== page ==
The following HTML text is provided to enhance online
readability. Many aspects of typography translate only awkwardly to HTML.
Please use the page image
as the authoritative form to ensure accuracy.
The Social Impact of Aids in the United States
Staff of the New York Prisoner's Rights Project (PRP) oppose singling out inmates for epidemiologic studies of HIV infection. Prisoners, they argue, offer no particular characteristics unavailable in the free population, except that they can be conveniently studied. According to PRP staff, convenience should not be a governing factor in the approval of such research [citation omitted].
Among the recent studies are the surveys on AIDS in correctional institutions conducted by Abt Associates under contract to the National Institute of Justice (Hammett et al., 1989; Moini and Hammett, 1990). These surveys of various prison systems provide information on policy trends related to such issues as housing and segregation of prisoners with HIV/AIDS, AIDS education, conjugal visitation, and health care access. In most cases the data compiled represent the official responses of correctional administrators, however, and actual practices within institutions may diverge from stated policy. Other sources of information are also available. The subject of HIV in prisons has been given much attention in state legislatures (Gostin, 1989). Litigation concerning HIV in prisons has continued unabated throughout the epidemic, and judicial opinions and court records tell much of the story of AIDS in prisons (see Greenspan, 1989; Gostin, 1990; Gostin, Porter, and Sandomire, 1990). Prisoners have challenged specific practices related to attempts to control the spread of HIV.1 Prisoners with HIV disease have sued to protest their segregation from the general prison population (Branham, 1990), and HIV negative prisoners have sued to try to force the segregation of those with HIV disease. In some lawsuits, HIV treatment has become part of larger claims related to the adverse consequences of overcrowding on environmental health and safety, medical care, and violence within institutions. In addition to court battles, journalistic accounts also offer powerful, if impressionistic, evidence of the impact of HIV on prisons (Applebome, 1989; Boodman, 1989; Lambert, 1989), as do writings of prisoners themselves (Starchild, 1989).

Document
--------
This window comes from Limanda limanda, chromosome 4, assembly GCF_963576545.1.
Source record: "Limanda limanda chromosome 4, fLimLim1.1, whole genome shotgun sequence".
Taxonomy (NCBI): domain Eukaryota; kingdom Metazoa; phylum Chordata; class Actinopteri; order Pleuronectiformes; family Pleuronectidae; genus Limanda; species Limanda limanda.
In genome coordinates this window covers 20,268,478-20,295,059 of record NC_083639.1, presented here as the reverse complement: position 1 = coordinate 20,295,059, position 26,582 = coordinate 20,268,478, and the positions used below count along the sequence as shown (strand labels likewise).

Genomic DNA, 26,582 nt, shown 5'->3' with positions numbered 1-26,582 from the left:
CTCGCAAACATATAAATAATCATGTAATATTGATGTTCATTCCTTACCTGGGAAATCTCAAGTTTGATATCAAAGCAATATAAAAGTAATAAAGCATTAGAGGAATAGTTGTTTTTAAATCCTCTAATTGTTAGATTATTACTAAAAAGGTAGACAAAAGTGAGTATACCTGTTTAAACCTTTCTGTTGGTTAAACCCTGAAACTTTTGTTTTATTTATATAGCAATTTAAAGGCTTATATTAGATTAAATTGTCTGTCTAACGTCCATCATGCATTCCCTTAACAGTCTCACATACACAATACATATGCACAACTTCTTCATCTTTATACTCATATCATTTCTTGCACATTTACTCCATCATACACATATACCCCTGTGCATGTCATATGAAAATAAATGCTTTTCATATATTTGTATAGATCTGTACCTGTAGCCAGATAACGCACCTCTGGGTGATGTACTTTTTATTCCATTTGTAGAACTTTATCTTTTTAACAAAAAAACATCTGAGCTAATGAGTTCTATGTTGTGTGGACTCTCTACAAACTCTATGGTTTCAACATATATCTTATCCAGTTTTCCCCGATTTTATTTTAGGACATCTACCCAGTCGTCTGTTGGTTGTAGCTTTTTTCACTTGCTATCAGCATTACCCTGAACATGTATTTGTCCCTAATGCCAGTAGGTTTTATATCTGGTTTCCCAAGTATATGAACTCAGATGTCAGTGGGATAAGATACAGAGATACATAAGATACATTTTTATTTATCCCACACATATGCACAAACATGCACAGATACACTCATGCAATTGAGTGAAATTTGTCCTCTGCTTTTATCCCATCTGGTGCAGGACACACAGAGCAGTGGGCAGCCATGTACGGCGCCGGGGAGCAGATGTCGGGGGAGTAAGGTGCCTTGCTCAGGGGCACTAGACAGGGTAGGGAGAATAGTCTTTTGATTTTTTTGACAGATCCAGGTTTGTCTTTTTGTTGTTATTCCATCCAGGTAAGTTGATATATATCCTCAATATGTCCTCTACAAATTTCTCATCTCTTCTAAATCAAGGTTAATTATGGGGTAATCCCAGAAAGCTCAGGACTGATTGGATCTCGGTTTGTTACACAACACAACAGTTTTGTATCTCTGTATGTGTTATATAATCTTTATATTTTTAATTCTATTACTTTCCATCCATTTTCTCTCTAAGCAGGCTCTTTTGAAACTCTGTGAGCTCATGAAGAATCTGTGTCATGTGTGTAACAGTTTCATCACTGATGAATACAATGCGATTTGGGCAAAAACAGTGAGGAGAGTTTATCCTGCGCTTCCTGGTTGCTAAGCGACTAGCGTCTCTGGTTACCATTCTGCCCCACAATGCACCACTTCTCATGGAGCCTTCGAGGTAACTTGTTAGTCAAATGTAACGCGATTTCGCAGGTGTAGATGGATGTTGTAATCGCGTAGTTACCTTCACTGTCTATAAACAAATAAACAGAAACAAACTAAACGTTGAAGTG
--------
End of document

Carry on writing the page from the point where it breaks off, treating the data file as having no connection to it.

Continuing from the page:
When evidence from all of these sources is adduced, it is not a simple matter to sort out the impact of HIV on prisons versus that of overcrowding, other threats to health and safety, and the lack of funds, equipment, and trained health care personnel. Some aspects of prison life related to transmission of HIV, such as drug use and sexual activity behind bars, are not readily subject to scrutiny. Institutional administrators, who control the access of researchers to prison facilities, are reluctant to even admit that such activities occur. Prisoners themselves are unwilling to share information about activities that might subject them to further sanctions. Information about the impact of AIDS on jails and juvenile detention centers is especially difficult to obtain, partly because of the rapid turnover of people detained in those institutions.